Sixth, frequency. This one was pretty tricky. The obvious solution is to use a binary counter with a fixed duration during which to sample pulses, and an analog DAC in the form of a weighted summing amplifier. The problem with this is philosophical - it's heavily logic-based and not really an analog measure at all. Additionally, many ICs are required and the DAC might have precision issues? So we thought of something else, in the form of a state machine. The initial state is really what matters most, the rest is just there to make sure the input and output values are latched properly. So, here goes. We use a precision 32.768KHz RTC oscillator divided down into a 1-second timebase. This will have exactly 50% duty cycle, so a high pulse duration of exactly one half second. We AND this half-second pulse with the incoming measured pulsetrain and use that to trigger a one-shot with a fixed pulse duration of, say, 800uS. This is based on the maximum frequency directly measurable being 1KHz (other higher ranges achieved by decade dividers). Every incoming pulse will generate a single constant-duration 800uS pulse which will enable a constant-current source to charge a fixed capacitor. This results in fixed-duration fixed-current pulses charging the capacitor, which means bursts of constant charge resulting in a piecewise-linear increase in capacitor voltage. When the half-second gating pulse is over, we now have a capacitor C which has received nQ charge, where Q is i*800uS and n is the number of incoming pulses. Now we're seeing nQ=VC -> V=nQ/C and since Q/C is constant, and since n is pulses per half-second (f/2), V ~ f. Done.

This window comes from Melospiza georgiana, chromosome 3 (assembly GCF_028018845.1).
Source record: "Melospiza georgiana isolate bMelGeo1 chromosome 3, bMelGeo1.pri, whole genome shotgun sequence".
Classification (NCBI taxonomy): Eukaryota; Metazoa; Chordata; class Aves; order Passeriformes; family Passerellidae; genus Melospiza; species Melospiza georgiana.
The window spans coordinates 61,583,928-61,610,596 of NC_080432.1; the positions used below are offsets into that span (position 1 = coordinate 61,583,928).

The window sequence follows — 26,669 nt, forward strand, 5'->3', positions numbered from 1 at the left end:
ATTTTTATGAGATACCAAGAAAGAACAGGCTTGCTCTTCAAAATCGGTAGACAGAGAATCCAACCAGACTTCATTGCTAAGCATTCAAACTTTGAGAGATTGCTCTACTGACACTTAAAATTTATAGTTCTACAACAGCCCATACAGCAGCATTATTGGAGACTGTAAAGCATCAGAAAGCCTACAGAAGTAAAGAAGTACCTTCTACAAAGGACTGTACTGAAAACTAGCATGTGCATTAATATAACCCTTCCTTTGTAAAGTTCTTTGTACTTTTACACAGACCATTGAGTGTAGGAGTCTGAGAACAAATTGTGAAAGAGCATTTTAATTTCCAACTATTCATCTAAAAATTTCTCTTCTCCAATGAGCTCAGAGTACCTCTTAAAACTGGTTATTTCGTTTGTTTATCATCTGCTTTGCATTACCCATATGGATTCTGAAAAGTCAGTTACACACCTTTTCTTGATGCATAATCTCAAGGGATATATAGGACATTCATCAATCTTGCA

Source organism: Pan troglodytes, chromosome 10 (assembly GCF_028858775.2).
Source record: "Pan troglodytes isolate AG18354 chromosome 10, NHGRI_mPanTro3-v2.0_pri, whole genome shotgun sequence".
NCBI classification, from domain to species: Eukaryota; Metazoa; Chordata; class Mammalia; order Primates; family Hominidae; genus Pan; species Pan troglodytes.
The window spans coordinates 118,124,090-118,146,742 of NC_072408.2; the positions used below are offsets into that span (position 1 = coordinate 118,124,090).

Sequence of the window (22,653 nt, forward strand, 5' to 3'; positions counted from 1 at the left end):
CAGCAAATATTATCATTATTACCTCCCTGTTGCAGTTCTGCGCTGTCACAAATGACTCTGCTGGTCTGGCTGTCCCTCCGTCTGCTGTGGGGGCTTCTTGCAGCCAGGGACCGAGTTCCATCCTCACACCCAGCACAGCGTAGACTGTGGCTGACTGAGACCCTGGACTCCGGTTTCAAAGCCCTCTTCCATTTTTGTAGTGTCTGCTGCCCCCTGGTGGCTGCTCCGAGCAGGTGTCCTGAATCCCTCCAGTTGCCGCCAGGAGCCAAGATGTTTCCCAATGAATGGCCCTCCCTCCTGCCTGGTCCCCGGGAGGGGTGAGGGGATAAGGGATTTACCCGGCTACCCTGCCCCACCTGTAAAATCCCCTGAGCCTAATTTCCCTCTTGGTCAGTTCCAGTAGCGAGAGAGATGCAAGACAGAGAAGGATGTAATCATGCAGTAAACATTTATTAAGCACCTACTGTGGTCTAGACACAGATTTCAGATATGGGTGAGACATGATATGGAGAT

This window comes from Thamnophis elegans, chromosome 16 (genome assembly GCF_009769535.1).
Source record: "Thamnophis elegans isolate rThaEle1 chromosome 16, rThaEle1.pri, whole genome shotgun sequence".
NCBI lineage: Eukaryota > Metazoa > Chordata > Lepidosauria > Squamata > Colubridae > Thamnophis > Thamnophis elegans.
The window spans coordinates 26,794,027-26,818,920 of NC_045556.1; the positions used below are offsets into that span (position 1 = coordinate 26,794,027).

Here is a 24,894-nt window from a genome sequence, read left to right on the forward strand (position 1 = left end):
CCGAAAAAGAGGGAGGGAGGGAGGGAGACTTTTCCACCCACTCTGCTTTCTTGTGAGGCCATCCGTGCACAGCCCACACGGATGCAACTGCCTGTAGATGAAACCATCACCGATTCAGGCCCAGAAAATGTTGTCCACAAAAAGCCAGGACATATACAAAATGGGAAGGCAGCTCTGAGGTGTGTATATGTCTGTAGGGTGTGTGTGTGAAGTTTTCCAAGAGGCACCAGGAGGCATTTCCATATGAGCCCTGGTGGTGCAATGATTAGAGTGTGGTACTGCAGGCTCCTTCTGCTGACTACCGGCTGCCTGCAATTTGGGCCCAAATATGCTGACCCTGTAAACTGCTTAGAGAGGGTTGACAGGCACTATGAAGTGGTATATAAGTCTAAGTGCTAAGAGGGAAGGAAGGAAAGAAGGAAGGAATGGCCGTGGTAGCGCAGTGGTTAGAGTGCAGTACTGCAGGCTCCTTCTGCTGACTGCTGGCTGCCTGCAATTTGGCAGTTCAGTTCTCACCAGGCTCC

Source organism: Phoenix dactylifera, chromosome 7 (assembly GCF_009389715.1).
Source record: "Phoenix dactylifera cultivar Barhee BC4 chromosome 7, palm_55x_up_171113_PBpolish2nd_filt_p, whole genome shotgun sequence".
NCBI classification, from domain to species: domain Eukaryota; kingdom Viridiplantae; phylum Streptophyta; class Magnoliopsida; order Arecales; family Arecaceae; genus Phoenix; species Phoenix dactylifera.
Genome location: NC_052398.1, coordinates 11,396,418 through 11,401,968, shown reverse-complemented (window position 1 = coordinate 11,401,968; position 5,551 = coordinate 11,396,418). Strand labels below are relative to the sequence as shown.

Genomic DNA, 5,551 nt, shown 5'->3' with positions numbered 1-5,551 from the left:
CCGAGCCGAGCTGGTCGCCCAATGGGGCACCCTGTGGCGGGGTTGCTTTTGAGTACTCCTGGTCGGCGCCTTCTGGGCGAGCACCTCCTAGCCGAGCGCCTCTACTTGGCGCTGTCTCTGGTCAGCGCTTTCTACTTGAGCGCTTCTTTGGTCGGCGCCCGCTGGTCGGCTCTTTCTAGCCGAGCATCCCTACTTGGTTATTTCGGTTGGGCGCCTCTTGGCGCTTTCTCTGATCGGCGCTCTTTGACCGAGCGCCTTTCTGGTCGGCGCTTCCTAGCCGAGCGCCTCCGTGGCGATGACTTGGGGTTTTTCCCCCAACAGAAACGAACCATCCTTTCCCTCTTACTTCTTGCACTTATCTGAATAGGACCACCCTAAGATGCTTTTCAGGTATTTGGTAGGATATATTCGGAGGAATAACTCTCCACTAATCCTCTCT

Seventh, power. I really wasn't sure how to do this without log multiplication, which as noted above, sucks. However, I might have figured it out. First, a modification to the diagram needs to be mentioned - instead of the EN line feeding back to a pulse generator, pretend it's going straight into both current sources. Now we're ready to break it down. First we require three probes, to measure voltage V1 and current I1 simultaneously. We charge a known capacitor C2 with a constant current source I3 until its voltage reaches a threshold proportional to V1. Q=VC and since I = dQ/dt, if I is constant then Q=It so I3t~V1C. Since I3 and C are constant, V1~(I3/C)t -> t~V1
At the same time, and for the same length of time, we charge a second known capacitor C1 with a current source proportional to the measured current value I1. Q=VC so (kI1)t=Vc1C1 and since t~V1, I1V1~Vc1C1 and since C1 is constant, I1V1~Vc1 so V ~ I1V1 so V ~ Power. Done.
Well, that was all quite fun and will require quite a bit of algebra and calibration to make any of it actually useful. We'll start with making the voltage measurement and display work first, and thet move up in complexity probably starting with current measurement. Hopefully I can get this thing done sometime this year.